Hip-Hop Architecture Exhibit at Everson

Sekou Cooke-15-81
Opening is Saturday, April 30
Opening is Saturday, April 30(Everson Museum of Art)
Published: Apr. 22, 2022 at 11:29 AM EDT
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SYRACUSE, NY (April 21, 2022): On Saturday, April 30, the Everson Museum of Art will open Sekou Cooke: 15-81. The exhibition presents architect and urban designer Sekou Cooke’s project We Outchea: Hip-Hop Fabrications and Public Space alongside documents relating to the 15th Ward in Syracuse, New York.

The exhibition centers on Cooke’s project We Outchea, a work commissioned by the Museum of Modern Art in 2021 that focuses on the legacy of placement and displacement of Black residents in Syracuse. 15-81 combines We Outchea with photographs and ephemera documenting the 15th Ward in Syracuse, a primarily Black neighborhood demolished in the 1950s in the name of urban renewal. This destruction also made way for the construction of I-81 through the center of downtown Syracuse, as well as a planned Community Plaza, which incorporated government and cultural buildings all contained within a pedestrian-friendly environment. Included in these plans was space for a new art museum, and while most of the planned structures in the Community Plaza never materialized, the Everson Museum was one structure that was ultimately built. Within We Outchea, historical photos are imposed onto the surfaces of new structures in order to reference the past, the history of the site, the people that lived there.

An Assistant Professor in the School of Architecture at Syracuse University until 2021, Cooke recently relocated to Charlotte, North Carolina, where he is now the Director of the Master of Urban Design program at UNC, Charlotte.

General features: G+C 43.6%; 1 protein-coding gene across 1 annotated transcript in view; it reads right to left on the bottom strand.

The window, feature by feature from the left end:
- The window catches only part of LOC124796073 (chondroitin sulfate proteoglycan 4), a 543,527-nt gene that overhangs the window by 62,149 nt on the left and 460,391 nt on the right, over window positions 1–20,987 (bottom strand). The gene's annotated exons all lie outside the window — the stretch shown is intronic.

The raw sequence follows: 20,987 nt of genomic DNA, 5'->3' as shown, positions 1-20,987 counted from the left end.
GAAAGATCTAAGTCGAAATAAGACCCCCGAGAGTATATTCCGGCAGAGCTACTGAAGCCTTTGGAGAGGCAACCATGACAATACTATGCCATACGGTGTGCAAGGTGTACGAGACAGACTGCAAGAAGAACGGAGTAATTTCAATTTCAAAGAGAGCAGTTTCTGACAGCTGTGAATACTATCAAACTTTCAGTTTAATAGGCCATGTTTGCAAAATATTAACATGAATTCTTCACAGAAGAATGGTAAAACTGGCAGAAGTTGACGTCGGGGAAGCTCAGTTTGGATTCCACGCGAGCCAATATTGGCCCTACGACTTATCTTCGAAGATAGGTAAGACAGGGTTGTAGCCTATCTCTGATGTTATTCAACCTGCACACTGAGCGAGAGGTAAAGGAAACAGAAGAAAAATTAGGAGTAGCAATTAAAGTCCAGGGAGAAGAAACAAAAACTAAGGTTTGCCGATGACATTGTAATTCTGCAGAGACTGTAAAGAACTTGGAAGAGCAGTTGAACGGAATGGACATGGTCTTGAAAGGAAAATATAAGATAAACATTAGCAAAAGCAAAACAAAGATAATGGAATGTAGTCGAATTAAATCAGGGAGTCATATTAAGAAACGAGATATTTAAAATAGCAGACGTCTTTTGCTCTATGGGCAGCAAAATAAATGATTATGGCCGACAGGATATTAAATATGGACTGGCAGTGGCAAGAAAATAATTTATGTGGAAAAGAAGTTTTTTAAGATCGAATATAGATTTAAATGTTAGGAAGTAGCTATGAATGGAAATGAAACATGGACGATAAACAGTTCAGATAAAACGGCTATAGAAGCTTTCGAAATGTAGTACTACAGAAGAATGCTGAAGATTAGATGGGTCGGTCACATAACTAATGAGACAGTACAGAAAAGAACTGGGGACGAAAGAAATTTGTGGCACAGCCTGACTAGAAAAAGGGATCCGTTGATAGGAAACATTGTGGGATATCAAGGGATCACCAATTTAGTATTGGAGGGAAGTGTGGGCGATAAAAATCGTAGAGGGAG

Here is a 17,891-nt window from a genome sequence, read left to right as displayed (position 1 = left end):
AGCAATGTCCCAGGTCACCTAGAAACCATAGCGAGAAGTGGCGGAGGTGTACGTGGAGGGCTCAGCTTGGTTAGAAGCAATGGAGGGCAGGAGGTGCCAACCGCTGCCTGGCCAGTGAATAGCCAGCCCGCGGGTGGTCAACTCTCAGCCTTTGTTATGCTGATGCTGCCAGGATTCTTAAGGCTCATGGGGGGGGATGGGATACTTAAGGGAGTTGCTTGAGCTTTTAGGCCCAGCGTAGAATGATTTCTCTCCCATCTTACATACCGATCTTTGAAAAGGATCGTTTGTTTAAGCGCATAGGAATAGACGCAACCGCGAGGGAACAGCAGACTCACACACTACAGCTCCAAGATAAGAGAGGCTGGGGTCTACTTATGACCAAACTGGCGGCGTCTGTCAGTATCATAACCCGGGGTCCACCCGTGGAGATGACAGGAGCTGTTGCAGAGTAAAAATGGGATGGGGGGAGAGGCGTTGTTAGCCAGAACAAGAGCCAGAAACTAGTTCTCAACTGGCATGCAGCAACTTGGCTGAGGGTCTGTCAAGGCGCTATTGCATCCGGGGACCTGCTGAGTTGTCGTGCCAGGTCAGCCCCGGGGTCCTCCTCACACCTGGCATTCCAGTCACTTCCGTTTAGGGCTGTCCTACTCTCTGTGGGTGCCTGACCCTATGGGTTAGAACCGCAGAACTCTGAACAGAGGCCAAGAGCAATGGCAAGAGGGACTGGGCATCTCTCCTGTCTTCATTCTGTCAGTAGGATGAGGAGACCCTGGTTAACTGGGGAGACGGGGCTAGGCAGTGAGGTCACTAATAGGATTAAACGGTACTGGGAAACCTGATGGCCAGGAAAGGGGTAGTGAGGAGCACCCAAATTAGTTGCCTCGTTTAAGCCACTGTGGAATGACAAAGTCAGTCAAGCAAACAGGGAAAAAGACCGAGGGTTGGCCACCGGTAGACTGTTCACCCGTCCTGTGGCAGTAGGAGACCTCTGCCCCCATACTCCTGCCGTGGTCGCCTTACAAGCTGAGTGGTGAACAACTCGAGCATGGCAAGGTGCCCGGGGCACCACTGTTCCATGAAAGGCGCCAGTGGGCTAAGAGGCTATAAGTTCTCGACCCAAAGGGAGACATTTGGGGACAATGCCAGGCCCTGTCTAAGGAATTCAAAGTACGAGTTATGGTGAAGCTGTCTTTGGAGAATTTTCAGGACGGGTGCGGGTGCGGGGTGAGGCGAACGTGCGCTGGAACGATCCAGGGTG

As Cooke describes it, his research and work centers on, “the exploration of Hip-Hop Architecture, an approach to contemporary design that embraces hip-hop culture and applies its shape, structure, and ideologies to the built environment.” This movement was also the topic of his recent book, “Hip-Hop Architecture,” published in 2021. Cooke also curated the exhibition Close to the Edge: The Birth of Hip-Hop Architecture, which premiered in 2018 at the AIA Center for Architecture in New York.

Cooke’s work can be seen throughout Syracuse as the designer of the Eat to Live food Co-Op on South Salina and the future Syracuse Hip-Hop Headquarters, which will be home to The Good Life Foundation and a center for youth entrepreneurship.

An Opening Night Reception will be held on Friday, April 29, from 6:00—8:00pm to celebrate and preview Sekou Cooke: 15-81 and four other new exhibitions. This event is free for members, $15 for non-members, and includes hors d’oeuvres, a cash bar, and artist appearances.

The following afternoon on Saturday, April 30, 2022 at 2:00pm, Cooke will lead a panel discussion in the Everson’s Hosmer Auditorium that includes Michael A. Speaks, Dean of Syracuse Architecture, and Nathan Williams, Visiting Critic at Syracuse University. They will discuss the themes within the exhibition as it relates to local events and the role of the architect in facilitating and creating frameworks for others to visualize their own environments.

Sekou Cooke: 15-81 will be on view through August 21, 2022. To learn more, visit

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